Last week, lawyers who sued over the census plan raised a second concern. They said a 2020 census with detailed data on citizens would permit states to divide their election districts based on the number of eligible voters, not the total population. This “would be advantageous to Republicans and non-Hispanic whites” and “would clearly be a disadvantage for Democrats,” Republican strategist Tom Hofeller wrote in 2015.
An adviser to Commerce Secretary Wilbur Ross had consulted with Hofeller, who died in 2018, before Ross decided to add the question to the census. The Census Bureau falls under Ross’ jurisdiction.
When the court heard arguments in April, the five conservatives sounded as though they were ready to rule for Ross.
“It’s hard to overstate the significance of the census and partisan gerrymandering cases,” said Leah Litman, a law professor at UC Irvine and a former Supreme Court clerk.
“Upholding the addition of the citizenship question and forgoing any judicial oversight of partisan gerrymandering would allow Republican minorities to entrench their political power for decades,” Litman said. “They will make our ‘representative’ branches less representative and our democracy less democratic.”
In addition to those cases, the court has more than 20 others due be decided by the end of June. Here are several:
Cross on public land: Does a nearly century-old, 40-foot cross standing at a busy Maryland intersection violate the 1st Amendment’s ban on “an establishment of religion,” or it can be remain as a memorial to local soldiers who died in World War I? (American Legion vs. American Humanist Assn.)
Double jeopardy: Can both the state of Alabama and federal prosecutors try and convict a man for the same crime of being a felon in possession of a gun? The 5th Amendment says Americans may not be “twice put in jeopardy of life or limb … for the same offence,” but in the past the Supreme Court has said a state and the federal government are “separate sovereigns” who are free to enforce their own laws, even if they overlap. (Gamble vs. United States)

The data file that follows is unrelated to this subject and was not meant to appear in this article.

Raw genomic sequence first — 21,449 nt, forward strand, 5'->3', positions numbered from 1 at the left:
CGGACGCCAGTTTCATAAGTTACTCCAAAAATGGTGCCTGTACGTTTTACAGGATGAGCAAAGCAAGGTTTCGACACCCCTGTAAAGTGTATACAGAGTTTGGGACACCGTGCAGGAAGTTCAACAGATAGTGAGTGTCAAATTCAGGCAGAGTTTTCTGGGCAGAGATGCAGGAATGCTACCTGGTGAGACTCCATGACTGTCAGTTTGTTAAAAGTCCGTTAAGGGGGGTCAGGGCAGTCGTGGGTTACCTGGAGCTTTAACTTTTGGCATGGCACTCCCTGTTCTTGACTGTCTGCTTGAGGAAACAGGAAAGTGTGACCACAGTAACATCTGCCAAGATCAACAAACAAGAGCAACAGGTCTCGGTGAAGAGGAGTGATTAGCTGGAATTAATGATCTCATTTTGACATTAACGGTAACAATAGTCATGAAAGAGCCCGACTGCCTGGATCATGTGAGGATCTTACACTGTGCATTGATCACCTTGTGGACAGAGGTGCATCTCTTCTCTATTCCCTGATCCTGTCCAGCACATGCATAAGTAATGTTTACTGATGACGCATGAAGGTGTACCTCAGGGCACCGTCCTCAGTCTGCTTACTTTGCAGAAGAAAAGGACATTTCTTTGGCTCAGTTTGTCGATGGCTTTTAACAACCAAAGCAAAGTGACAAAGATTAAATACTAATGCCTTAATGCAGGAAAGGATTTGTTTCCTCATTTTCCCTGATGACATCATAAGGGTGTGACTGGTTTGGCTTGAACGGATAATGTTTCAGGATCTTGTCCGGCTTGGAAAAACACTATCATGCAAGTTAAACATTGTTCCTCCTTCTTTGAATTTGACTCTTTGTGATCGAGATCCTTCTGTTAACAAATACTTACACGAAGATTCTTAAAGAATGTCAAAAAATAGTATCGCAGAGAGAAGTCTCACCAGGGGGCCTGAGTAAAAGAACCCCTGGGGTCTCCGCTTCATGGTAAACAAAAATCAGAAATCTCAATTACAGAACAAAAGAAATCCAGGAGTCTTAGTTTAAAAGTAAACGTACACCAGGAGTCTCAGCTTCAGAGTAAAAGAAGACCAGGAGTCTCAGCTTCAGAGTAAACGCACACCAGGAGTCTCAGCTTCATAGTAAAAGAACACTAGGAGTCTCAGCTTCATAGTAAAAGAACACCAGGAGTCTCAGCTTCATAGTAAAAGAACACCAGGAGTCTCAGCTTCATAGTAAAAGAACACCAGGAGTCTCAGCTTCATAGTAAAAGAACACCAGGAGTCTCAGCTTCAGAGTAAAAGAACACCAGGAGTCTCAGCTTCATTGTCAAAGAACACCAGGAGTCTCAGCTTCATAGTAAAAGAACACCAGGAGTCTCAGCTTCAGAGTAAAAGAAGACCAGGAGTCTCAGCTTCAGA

Scandalous trademarks: Did the U.S. Patent and Trademark Office properly refuse to register the trademark of Los Angeles entrepreneur Erik Brunetti and his FUCT brand of clothing because it was “scandalous” or “immoral” under federal law, or does this part of the law violate the 1st Amendment’s protection for free speech? (Iancu vs. Brunetti)
Property rights: Can a land owner go directly to federal court if she thinks a local ordinance has the effect of taking her property, or must she first seek compensation from a state judge? The California-based Pacific Legal Foundation is asking the high court to overturn a 1985 ruling that has required land owners to go to state court first. Their client is a Pennsylvania woman who objected to people crossing her property to visit a family burial plot. (Knick vs. Scott Township)
Race and juries: Did a white prosecutor from Mississippi engage in racial discrimination when he excluded all but one black person from the jury for the sixth murder trial of a black defendant? The case of Curtis Flowers drew national attention because he has been tried six times for the murder of four people in a furniture store where he briefly worked. (Flowers vs. Mississippi)
Partisan gerrymanders: Did North Carolina’s Republican legislature violate the rights of voters when it drew a statewide map to elect Republicans in 10 of 13 districts? (Rucho vs. Common Cause) Did Maryland’s Democrats violate the rights of Republican voters when they shifted tens of thousands of voters to oust a veteran Republican from one seat and elect a Democrat? (Lamone vs. Benisek)
Census and citizenship: Did Commerce secretary Wilbur Ross have a legitimate reason for adding a citizenship question to all census forms for the first time since 1950? (Department of Commerce vs. New York)
David G. Savage covered the Supreme Court and legal issues for the Los Angeles Times in the Washington bureau since 1986. He has covered the Senate confirmation hearings for all of the current justices. In addition to writing about the court’s work, he has written on the legal battles that have raged in Washington. He joined The Times in 1981 and was an education writer on the Metro staff for five years. He has degrees from the University of North Carolina at Chapel Hill and Northwestern University.